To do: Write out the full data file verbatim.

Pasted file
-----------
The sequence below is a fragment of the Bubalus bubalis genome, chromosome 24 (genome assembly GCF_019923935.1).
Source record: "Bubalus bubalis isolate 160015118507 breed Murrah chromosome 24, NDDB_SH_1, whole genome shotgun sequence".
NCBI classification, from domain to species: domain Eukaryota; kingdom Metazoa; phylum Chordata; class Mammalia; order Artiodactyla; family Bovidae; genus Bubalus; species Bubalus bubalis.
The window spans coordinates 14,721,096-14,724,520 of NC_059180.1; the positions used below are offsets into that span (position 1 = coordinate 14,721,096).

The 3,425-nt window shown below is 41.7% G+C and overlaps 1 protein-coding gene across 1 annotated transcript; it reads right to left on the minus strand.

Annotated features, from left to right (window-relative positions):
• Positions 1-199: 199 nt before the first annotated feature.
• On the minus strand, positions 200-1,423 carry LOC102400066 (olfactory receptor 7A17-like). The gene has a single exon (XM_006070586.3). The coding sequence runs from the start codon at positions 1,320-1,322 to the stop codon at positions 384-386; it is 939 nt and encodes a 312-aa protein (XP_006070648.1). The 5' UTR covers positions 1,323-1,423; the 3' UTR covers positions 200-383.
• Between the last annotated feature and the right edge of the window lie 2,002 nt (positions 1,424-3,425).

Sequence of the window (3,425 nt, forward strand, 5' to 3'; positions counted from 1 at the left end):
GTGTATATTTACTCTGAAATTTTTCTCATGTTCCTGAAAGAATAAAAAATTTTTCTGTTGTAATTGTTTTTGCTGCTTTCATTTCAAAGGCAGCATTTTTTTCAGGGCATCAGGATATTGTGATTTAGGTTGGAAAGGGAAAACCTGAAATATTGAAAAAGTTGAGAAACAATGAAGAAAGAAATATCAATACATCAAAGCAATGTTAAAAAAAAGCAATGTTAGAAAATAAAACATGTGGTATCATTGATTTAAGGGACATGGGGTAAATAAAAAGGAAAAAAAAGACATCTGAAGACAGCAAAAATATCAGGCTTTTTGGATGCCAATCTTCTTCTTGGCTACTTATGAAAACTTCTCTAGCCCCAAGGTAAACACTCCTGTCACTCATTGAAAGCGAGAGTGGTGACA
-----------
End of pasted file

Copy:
The sequence below is a fragment of the Bubalus bubalis genome, chromosome 24 (genome assembly GCF_019923935.1).
Source record: "Bubalus bubalis isolate 160015118507 breed Murrah chromosome 24, NDDB_SH_1, whole genome shotgun sequence".
NCBI classification, from domain to species: domain Eukaryota; kingdom Metazoa; phylum Chordata; class Mammalia; order Artiodactyla; family Bovidae; genus Bubalus; species Bubalus bubalis.
The window spans coordinates 14,721,096-14,724,520 of NC_059180.1; the positions used below are offsets into that span (position 1 = coordinate 14,721,096).

The 3,425-nt window shown below is 41.7% G+C and overlaps 1 protein-coding gene across 1 annotated transcript; it reads right to left on the minus strand.

Annotated features, from left to right (window-relative positions):
• Positions 1-199: 199 nt before the first annotated feature.
• On the minus strand, positions 200-1,423 carry LOC102400066 (olfactory receptor 7A17-like). The gene has a single exon (XM_006070586.3). The coding sequence runs from the start codon at positions 1,320-1,322 to the stop codon at positions 384-386; it is 939 nt and encodes a 312-aa protein (XP_006070648.1). The 5' UTR covers positions 1,323-1,423; the 3' UTR covers positions 200-383.
• Between the last annotated feature and the right edge of the window lie 2,002 nt (positions 1,424-3,425).

Sequence of the window (3,425 nt, forward strand, 5' to 3'; positions counted from 1 at the left end):
GTGTATATTTACTCTGAAATTTTTCTCATGTTCCTGAAAGAATAAAAAATTTTTCTGTTGTAATTGTTTTTGCTGCTTTCATTTCAAAGGCAGCATTTTTTTCAGGGCATCAGGATATTGTGATTTAGGTTGGAAAGGGAAAACCTGAAATATTGAAAAAGTTGAGAAACAATGAAGAAAGAAATATCAATACATCAAAGCAATGTTAAAAAAAAGCAATGTTAGAAAATAAAACATGTGGTATCATTGATTTAAGGGACATGGGGTAAATAAAAAGGAAAAAAAAGACATCTGAAGACAGCAAAAATATCAGGCTTTTTGGATGCCAATCTTCTTCTTGGCTACTTATGAAAACTTCTCTAGCCCCAAGGTAAACACTCCTGTCACTCATTGAAAGCGAGAGTGGTGACA